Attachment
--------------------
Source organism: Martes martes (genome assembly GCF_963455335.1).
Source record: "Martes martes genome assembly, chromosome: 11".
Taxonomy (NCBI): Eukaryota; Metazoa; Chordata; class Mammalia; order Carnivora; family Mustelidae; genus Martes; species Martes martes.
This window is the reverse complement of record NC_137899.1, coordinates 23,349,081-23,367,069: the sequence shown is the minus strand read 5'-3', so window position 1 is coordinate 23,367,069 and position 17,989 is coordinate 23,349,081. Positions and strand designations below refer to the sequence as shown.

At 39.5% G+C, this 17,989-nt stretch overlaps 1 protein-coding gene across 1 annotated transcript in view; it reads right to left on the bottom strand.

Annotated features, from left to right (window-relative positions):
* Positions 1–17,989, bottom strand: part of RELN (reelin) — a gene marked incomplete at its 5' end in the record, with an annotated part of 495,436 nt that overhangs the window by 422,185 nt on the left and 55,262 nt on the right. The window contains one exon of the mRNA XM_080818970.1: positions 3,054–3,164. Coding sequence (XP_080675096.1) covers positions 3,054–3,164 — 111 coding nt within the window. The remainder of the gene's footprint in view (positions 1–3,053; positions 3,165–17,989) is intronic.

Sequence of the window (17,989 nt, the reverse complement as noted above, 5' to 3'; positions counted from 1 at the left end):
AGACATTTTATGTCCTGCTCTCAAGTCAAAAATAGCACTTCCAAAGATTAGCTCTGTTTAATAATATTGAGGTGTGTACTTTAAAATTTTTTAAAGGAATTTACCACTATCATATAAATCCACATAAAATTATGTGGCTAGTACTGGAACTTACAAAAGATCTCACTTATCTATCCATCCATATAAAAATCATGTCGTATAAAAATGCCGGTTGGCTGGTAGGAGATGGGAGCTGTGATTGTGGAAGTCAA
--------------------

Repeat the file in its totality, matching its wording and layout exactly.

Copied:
Source organism: Martes martes (genome assembly GCF_963455335.1).
Source record: "Martes martes genome assembly, chromosome: 11".
Taxonomy (NCBI): Eukaryota; Metazoa; Chordata; class Mammalia; order Carnivora; family Mustelidae; genus Martes; species Martes martes.
This window is the reverse complement of record NC_137899.1, coordinates 23,349,081-23,367,069: the sequence shown is the minus strand read 5'-3', so window position 1 is coordinate 23,367,069 and position 17,989 is coordinate 23,349,081. Positions and strand designations below refer to the sequence as shown.

At 39.5% G+C, this 17,989-nt stretch overlaps 1 protein-coding gene across 1 annotated transcript in view; it reads right to left on the bottom strand.

Annotated features, from left to right (window-relative positions):
* Positions 1–17,989, bottom strand: part of RELN (reelin) — a gene marked incomplete at its 5' end in the record, with an annotated part of 495,436 nt that overhangs the window by 422,185 nt on the left and 55,262 nt on the right. The window contains one exon of the mRNA XM_080818970.1: positions 3,054–3,164. Coding sequence (XP_080675096.1) covers positions 3,054–3,164 — 111 coding nt within the window. The remainder of the gene's footprint in view (positions 1–3,053; positions 3,165–17,989) is intronic.

Sequence of the window (17,989 nt, the reverse complement as noted above, 5' to 3'; positions counted from 1 at the left end):
AGACATTTTATGTCCTGCTCTCAAGTCAAAAATAGCACTTCCAAAGATTAGCTCTGTTTAATAATATTGAGGTGTGTACTTTAAAATTTTTTAAAGGAATTTACCACTATCATATAAATCCACATAAAATTATGTGGCTAGTACTGGAACTTACAAAAGATCTCACTTATCTATCCATCCATATAAAAATCATGTCGTATAAAAATGCCGGTTGGCTGGTAGGAGATGGGAGCTGTGATTGTGGAAGTCAA